Everything was delicious. Items you wouldn't grill in the US: tako (octopus), ika (squid), and some others.

Everything was delicious. Items you wouldn’t grill in the US: tako (octopus), ika (squid), and some others.

After Yokohama, we stayed in Ueno for a few nights…

The panda in our hotel lobby! Ueno is famous for its park and zoo.

The panda in our hotel lobby! Ueno is famous for its park and zoo.

bunnies!

bunnies in the local bakery.

custard-filled Panda bread!

custard-filled Panda bread!

more animal goodies!

more animal goodies!

the ones on the right are ADORABLE. hedgehogs??

the ones on the right are ADORABLE. hedgehogs??

our last konbini (convenience store) breakfast/lunch together...

our last konbini (convenience store) breakfast/lunch together…

Okinawa's "shikuasa" juice and mushipan (fluffy, steamed bread) with the shape of Hokkaido.

Okinawa’s “shikuasa” juice and mushipan (fluffy, steamed bread) with the shape of Hokkaido.

Hokkaido!

Hokkaido!

Warrior gods in the Tokyo National Museum.

Warrior gods in the Tokyo National Museum.

a mask and me.

a mask and me.

The knowledgeable Ohno-san drew us in the park!

The knowledgeable Ohno-san drew us in the park!

We only asked for a "semi-color" portrait, but he went out and produced this! It took so long Ken almost missed his train... But it was worth it!

We only asked for a “semi-color” portrait, but he went out and produced this! It took so long Ken almost missed his train… But it was worth it!

Ken has returned home to Australia, and I’ve moved into my new apartment. For the first time in my life, it’s time to start living on my own!

無事に着いた!(I’ve arrived safely :D)

Hello everyone! This is my first post regarding my experiences in Asia as a Shansi Fellow to Obirin University in Japan. I don’t actually start teaching until September, but I’m spending the rest of the summer visiting old friends I made while I studied at Kansai Gaidai in 2011 (the year of the earthquake and tsunami).

Although the night before departure I hardly slept at all (because I saved all my packing for the last day possible), I had a nice flight on Japan Airlines from JFK to Narita Airport in Tokyo. Normally I’d fly on probably Northwest or something (even though I don’t like it), but this time Shansi paid for my ticket, and their travel agent Howard from ChinaSmith booked a JAL flight. It was great! The service as expected was excellent and the food was amazing. They even gave all the passengers a little container of vanilla Haagen Dazs after our dinner, for which I ordered a yummy pork dish. It took a few minutes of confused, futile digging with my plastic spoon to realize there was a tiny, harder spoon attached to the underneath of the ice cream lid. If I wanted I could’ve even had a beer, but I opted not to since I was stuck between the window and a middle-aged Japanese couple who had steel bladders and spent most of the flight sleeping. (I needed to pee more often than I didn’t.)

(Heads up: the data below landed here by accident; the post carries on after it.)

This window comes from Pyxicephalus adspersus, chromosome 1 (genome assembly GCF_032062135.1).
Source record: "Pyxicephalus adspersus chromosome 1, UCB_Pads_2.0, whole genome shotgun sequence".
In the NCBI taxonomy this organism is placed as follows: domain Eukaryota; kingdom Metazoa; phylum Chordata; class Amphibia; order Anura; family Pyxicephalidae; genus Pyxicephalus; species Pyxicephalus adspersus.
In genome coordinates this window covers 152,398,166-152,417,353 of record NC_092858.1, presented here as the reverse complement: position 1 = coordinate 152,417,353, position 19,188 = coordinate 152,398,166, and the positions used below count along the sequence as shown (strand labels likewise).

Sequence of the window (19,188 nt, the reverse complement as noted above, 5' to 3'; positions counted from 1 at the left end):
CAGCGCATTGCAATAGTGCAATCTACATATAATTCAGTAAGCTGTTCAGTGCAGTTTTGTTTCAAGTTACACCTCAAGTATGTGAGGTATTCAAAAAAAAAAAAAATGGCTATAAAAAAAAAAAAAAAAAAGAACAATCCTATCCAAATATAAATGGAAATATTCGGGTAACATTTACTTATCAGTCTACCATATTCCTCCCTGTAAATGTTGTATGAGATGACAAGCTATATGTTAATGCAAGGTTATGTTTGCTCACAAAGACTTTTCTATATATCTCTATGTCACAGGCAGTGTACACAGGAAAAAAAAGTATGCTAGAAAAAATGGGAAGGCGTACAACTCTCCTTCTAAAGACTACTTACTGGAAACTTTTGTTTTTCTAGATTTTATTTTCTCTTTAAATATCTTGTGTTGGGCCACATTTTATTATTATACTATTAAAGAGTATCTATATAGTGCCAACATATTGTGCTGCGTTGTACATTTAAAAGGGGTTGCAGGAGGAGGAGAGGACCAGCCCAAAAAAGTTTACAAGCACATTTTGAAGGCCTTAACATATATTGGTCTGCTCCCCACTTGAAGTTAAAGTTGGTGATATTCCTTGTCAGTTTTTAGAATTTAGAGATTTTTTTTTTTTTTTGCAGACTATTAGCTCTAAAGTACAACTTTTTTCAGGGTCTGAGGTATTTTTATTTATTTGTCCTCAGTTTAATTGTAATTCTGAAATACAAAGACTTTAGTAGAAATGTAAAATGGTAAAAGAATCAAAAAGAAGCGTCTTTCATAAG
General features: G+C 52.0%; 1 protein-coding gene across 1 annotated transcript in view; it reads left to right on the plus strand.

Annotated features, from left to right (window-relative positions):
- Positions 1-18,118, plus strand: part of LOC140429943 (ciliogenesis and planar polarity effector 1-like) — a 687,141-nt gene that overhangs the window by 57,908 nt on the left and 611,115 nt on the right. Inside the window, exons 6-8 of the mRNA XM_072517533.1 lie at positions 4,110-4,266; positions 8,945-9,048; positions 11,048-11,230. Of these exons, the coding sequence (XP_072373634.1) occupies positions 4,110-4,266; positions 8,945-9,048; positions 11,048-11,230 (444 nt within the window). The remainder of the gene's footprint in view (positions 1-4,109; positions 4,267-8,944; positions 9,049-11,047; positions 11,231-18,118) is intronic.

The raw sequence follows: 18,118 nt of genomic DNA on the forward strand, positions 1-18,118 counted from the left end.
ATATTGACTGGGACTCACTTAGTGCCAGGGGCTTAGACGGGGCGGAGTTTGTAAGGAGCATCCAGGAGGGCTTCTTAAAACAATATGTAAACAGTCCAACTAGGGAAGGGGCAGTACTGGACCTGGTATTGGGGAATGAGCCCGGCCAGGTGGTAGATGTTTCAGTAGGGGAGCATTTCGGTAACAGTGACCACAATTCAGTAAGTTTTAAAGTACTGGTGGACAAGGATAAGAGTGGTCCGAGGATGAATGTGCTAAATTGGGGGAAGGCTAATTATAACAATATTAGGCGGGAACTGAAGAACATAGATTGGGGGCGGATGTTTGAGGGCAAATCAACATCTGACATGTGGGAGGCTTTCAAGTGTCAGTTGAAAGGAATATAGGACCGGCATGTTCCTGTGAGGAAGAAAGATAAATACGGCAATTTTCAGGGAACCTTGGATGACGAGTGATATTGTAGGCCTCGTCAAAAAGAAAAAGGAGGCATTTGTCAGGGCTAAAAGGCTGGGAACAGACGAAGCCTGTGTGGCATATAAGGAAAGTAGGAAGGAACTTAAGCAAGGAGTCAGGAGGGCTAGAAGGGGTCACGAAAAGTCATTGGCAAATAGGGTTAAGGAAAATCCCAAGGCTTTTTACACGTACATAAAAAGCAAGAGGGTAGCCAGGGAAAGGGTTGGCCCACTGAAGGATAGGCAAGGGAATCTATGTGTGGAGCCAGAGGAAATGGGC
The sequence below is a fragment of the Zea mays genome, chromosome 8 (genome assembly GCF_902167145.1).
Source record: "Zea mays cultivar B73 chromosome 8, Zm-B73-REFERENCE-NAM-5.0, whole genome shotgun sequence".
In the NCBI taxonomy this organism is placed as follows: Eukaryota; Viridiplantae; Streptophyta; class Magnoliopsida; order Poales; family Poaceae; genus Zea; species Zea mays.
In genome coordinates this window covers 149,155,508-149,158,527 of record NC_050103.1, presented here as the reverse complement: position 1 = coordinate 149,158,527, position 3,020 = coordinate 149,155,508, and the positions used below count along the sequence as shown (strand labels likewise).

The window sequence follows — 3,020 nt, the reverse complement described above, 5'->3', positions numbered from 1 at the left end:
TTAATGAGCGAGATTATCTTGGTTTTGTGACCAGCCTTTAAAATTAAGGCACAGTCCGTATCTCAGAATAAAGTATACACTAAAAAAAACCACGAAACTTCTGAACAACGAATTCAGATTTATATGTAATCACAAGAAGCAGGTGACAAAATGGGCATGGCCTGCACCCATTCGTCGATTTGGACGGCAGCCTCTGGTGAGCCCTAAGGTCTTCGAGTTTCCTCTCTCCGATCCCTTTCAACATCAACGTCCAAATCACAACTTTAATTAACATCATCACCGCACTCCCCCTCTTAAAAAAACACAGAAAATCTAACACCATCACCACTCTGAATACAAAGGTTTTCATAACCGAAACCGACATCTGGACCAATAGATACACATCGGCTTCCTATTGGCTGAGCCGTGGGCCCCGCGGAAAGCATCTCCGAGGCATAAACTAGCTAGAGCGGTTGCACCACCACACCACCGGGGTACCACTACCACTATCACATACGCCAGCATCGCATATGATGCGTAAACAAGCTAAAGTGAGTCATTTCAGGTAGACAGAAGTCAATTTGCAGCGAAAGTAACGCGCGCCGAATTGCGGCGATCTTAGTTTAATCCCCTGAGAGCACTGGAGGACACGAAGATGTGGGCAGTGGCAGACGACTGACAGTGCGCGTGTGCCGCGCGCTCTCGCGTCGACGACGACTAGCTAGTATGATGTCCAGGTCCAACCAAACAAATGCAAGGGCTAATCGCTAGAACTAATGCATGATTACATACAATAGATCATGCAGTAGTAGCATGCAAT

Except for the being unable to pee part,  another nice part about the flight was that I watched a lot of Japanese movies and TV, which kind of got me into Japanese-mode after a year of not having an intensive class. If you haven’t seen it, the movie “Water Boys” (which I first saw in middle or high school) is one of the funniest, silliest movies I’ve ever seen. It was hard not to laugh too loudly on the quiet flight.

An exciting moment was when 7/10 of my way into the flight I tried to recline my seat for the first time and it shot backwards suddenly and wouldn’t go back up. It was okay for a while, but once it was time for landing a stewardess told me in Japanese that I needed to relocate for safety purposes. While apologizing profusely, she told me my two options: an empty seat toward the back of the plane, or an empty seat in Premium Class. I wondered if it was a trick question.

The last 10 minutes of the flight were the most comfortable I’ve ever spent on a plane, though I felt so out of place that I did nothing but sit there and stare at all the legroom I had.

Anyway, arrived in Narita, picked up my new set of purple suitcases and was met at the airport by my kareshi Ken-chan, whom I haven’t seen in 11 months. 🙂

It’s 梅雨 (“tsuyu”, “rainy season”) in Japan now, so it’s very hot and humid. This means I’ll likely be staying inside as much as possible.

We spent the first few nights in Shibuya, though for one day we reunited with our Japanese friend Nao from Kansai Gaidai and visited Yokohama. While there we went to the top of “Landmark Tower” (creative name, right?) on apparently one of the world’s fastest elevators, which at one point climbed up to a speed of 750m/minute. We reached the 69th floor in 40 seconds.  The view was spectacular. Despite spending a total of a year and 4 months in Japan (1 year in 2011, 4 months in HS), I’d never spent much time in the Kanto area, so I’d never had the chance to visit Yokohama. Its place by the water reminded me of Kobe in the Kansai area, with which I’m more familiar. I’ll definitely be going back because Ken and I plan to stay with a friend there. It’s also much more peaceful and laid back than the general Tokyo area, which I prefer.

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A view of Yokohama from the top of Landmark Tower

親子丼+そばセット Oyakodon & Soba set for lunch

親子丼+そばセット Oyakodon & Soba set for lunch

Currently we are staying with current Japan Fellow Lissette in her apartment by Obirin Daigaku (J.F. Oberlin University) where I will teach for the next two years. It’s a pretty nice apartment, spacious for one person, though it is quite old and the outside is the color of Pepto Bismol. Last night we went out to Kappa Zushi with her and Matt. Often in 2011 we ate at Kappa Zushi with Gaidai friends, so it was pretty nostalgic. At Kappa Zushi the sushi goes around on a conveyor belt and you pick up any plate you want. You can even order your own sushi using a touchscreen menu next to your table. Your dishes arrive straight to you on a little “shinkansen” (“bullet train”). It’s very cute 😀

Anyway for these next two days hope to get a little more acquainted with Fuchinobe and Machida, and maybe we’ll go to Enoshima. Then we fly to KIX (Kansai International Airport) where we’ll visit friends for two weeks!

Jetlag keeps waking me up earlier than I’d wish to so I’m gonna rest for a bit now, but I’ll try to write more later. 🙂

Jaa ne~ (See you later!)